return false;

return true;
}

As a stylistic improvements to the code in Listing [list:unique_elements_brute_force1], Listing [list:unique_elements_brute_force2] uses the C++ standard library function to search for a duplicate of the character $$s_i$$. This not only makes the code shorter and cleaner, but also shows to the interviewer that you are able to use the standard library and do not reinvent the wheel.

Listing 2: C++ solution for determining if all characters in a string are unique using \inline{std::find}

bool unique_elements_brute_force_std(const std::string &s)
{
for (auto it = s.begin(); it != s.end(); it++)
if (std::find(it + 1, s.end(), *it) != s.end())
return false;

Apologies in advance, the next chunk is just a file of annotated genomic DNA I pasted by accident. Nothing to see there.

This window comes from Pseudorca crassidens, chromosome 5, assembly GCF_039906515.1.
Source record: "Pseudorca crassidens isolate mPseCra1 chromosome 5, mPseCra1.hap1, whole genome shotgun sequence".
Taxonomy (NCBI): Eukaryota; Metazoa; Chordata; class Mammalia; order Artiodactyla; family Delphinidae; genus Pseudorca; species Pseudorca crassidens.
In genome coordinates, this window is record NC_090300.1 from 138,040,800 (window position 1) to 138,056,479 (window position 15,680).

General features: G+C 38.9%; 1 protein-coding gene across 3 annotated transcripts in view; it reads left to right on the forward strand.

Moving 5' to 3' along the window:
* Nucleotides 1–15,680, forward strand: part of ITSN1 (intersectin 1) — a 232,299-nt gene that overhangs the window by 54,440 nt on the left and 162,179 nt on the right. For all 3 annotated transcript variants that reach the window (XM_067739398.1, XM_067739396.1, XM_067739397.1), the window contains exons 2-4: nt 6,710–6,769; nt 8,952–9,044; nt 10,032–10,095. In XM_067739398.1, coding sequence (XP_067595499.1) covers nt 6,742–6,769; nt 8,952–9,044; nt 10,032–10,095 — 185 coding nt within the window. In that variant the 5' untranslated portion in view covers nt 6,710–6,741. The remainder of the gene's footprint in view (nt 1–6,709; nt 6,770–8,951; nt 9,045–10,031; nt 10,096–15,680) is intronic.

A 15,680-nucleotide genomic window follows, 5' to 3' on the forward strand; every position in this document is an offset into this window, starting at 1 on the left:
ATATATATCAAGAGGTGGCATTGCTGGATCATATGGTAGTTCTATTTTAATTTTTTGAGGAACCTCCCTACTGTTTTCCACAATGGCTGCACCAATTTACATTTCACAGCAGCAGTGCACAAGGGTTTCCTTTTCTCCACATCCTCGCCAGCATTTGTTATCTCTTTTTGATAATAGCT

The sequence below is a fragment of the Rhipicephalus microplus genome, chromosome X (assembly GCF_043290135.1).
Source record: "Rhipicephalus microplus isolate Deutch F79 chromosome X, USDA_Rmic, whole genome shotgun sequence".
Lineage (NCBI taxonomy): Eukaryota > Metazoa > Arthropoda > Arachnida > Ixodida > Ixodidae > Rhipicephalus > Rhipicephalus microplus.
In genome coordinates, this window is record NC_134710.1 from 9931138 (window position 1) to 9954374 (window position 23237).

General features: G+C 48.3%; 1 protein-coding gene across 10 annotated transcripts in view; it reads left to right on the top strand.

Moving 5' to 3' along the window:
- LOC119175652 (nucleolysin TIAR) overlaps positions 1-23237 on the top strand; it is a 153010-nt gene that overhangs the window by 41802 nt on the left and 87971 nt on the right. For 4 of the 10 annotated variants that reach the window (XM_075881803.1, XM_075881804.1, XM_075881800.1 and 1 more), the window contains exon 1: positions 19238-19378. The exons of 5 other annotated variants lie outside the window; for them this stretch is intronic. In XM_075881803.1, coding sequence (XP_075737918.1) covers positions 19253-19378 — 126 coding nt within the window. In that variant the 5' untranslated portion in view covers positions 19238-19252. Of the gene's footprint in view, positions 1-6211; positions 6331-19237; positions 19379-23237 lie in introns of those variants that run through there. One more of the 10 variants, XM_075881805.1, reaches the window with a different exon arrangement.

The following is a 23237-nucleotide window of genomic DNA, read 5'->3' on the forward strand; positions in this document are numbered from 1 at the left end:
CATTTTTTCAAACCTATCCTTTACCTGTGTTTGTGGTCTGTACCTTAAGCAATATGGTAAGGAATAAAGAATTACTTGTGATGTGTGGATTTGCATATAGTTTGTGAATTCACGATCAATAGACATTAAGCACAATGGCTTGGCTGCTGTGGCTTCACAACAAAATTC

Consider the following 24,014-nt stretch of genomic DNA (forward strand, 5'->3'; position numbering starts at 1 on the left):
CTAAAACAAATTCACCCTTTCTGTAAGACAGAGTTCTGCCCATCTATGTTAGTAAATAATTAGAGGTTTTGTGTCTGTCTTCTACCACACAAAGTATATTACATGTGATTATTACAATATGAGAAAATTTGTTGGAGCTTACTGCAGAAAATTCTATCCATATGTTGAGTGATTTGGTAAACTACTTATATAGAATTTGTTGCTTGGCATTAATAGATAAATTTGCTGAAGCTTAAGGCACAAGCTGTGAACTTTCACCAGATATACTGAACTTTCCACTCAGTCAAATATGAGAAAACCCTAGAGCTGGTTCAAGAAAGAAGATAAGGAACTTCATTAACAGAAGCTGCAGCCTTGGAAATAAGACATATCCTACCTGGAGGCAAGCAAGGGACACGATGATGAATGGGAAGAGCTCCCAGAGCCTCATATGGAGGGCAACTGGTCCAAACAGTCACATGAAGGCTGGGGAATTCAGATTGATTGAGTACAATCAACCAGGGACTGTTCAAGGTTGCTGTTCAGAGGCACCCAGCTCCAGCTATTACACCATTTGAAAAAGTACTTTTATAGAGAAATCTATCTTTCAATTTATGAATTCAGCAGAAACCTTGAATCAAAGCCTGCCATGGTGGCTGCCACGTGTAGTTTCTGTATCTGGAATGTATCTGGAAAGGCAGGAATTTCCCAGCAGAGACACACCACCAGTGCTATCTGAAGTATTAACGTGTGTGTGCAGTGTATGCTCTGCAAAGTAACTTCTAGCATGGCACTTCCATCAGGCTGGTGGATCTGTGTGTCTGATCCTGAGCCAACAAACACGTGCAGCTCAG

return true;
}

### Linear time - Hashset

In Listing [list:unique_elements_brute_force1] the internal loop is doing the hard work of searching for a duplicate of the character at index $$i$$. We can trade space for time and reduce the complexity of the search for a duplicate of $$s_i$$ down to $$O(1)$$. The idea is that wen can use a set to keep track, as we loop over the characters of $$s$$, of all the distinct characters seen so far. A search for a duplicate of $$s_i$$ becomes a query into this set. If the query is positive then we know we have seen this character before, otherwise we inser $$s_i$$ into the set and can continue processing the rest of $$s$$. Listing [list:unique_elements_brute_force_map] shows how this idea can be implemented.

Listing 3: C++ solution for determining all characters in a string are unique in $O(n)$ using an hashset.

bool unique_elements_map(const std::string &s)
{
std::unordered_set<char> L;
for (size_t i = 0; i < s.size(); i++)
{
if (L.contains(s[i]))
return false;
L.insert(s[i]);
}
return true;
}